Different Types of Chocolate Powder

Cocoa Powder

Image courtesy of Lisa Brewster on flickr.com

Chocolate is good for you. Lucky for us bakers! Where baking recipes are involved, chocolate can be added in the form of chips, bars, nibs or powder. Generally it’s easy to figure out which form to use, but on a trip down the baking aisle you can find the powdered version as cocoa and cacao. What’s the difference?

Julie Morris, Navitas Naturals Executive Chef, explains on their blog. “Cacao is the raw form of chocolate. It comes directly from the cacao tree, which fruits colorful pods that are filled with large cacao seeds, called cacao beans. When these beans are ground up finely, cacao powder is the result…Cacao powder is unadulterated pure chocolate (while) cocoa refers to processed cacao… (Both) taste similar: like unsweetened chocolate.”

Because the taste is similar, I choose cacao for its health benefits. Cacao is minimally processed so it retains its beneficial antioxidants. Also, it “may be packed with brain-boosting compounds” called flavonols. So, eating that second piece of cake will make me smarter.

After eating more chocolate, my brain was spurred to gain other knowledge. You’ll see some recipes calling for cocoa powder that specify “Dutch-process.” Is this the same as “natural” cocoa powder? Food52 explained: “Natural (non-alkalized) cocoa powder is pure roasted cocoa beans — with most of the fat removed — ground to a fine powder. With all of the flavor but a fraction of the fat, cocoa powder is … bitter and strong. Dutch-process or alkalized cocoa is chemically processed to reduce the acidity and harshness of natural cocoa (which then) alters the flavor of the cocoa and darkens the color.”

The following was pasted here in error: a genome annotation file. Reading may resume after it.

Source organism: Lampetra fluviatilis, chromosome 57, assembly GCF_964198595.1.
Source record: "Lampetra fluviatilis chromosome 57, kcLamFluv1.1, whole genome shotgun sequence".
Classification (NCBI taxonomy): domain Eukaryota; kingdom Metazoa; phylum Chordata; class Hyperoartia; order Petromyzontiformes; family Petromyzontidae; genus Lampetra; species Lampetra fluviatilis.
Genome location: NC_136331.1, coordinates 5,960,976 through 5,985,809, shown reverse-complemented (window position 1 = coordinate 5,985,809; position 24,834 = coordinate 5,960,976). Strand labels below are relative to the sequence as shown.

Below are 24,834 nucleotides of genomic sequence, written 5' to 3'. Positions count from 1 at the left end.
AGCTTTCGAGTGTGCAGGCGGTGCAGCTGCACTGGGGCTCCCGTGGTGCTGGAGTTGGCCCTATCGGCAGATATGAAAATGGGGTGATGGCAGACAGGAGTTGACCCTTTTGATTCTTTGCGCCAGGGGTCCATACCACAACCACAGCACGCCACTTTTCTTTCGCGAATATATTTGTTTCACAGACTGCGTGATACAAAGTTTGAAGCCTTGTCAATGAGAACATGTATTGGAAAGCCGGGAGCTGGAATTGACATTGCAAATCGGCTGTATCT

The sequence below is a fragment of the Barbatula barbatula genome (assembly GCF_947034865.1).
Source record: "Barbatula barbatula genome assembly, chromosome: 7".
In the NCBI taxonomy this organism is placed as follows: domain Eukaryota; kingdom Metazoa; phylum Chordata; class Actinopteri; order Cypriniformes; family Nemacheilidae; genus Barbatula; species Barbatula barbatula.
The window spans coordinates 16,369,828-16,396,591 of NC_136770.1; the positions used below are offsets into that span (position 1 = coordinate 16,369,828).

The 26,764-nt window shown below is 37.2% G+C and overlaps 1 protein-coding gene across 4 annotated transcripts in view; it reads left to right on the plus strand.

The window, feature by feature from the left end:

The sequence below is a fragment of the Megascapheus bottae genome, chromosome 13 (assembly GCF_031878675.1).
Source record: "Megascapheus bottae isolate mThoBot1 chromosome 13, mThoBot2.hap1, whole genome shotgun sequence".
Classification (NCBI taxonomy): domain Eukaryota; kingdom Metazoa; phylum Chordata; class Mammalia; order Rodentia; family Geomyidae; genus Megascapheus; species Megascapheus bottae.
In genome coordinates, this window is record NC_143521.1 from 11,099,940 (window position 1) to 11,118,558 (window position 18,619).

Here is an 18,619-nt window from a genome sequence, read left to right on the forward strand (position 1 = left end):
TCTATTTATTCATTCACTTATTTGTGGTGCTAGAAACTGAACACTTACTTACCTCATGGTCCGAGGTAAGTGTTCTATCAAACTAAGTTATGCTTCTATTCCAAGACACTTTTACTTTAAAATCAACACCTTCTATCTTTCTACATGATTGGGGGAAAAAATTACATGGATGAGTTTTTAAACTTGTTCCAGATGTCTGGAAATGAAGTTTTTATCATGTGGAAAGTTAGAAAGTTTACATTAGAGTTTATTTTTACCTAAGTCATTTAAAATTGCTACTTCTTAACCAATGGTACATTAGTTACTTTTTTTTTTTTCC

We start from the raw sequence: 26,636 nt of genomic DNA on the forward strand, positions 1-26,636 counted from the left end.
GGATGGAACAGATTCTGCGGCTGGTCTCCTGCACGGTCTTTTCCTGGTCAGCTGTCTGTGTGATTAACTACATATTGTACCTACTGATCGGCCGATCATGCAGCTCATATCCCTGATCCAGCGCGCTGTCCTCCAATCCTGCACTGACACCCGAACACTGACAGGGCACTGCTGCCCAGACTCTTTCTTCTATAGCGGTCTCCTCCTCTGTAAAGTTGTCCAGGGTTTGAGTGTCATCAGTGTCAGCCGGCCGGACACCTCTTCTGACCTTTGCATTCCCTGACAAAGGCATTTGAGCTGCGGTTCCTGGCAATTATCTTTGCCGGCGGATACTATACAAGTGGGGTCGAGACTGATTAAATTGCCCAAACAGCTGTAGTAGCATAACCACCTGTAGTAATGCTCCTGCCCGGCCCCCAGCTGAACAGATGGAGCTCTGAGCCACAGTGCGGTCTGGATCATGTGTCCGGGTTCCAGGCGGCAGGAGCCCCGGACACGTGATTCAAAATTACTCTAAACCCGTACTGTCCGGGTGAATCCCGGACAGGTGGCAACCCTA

Research on Wikipedia revealed that taste isn’t the only difference between the cocoa powders. Dutch process cocoa is not acidic like natural cocoa so “it cannot be used in recipes that use baking soda as the leavening agent, which relies on the acidity of the cocoa to activate it. Rather, Dutch process cocoa can be used in recipes that use baking powder (instead of baking soda) for leavening.” I also learned that the Dutch processing was, indeed, invented by a Dutchman. In case you were wondering.

All this talk of chocolate is making me hungry. I’m going to go snack on a few squares of healthy dark chocolate. I’ll worry about baking later.

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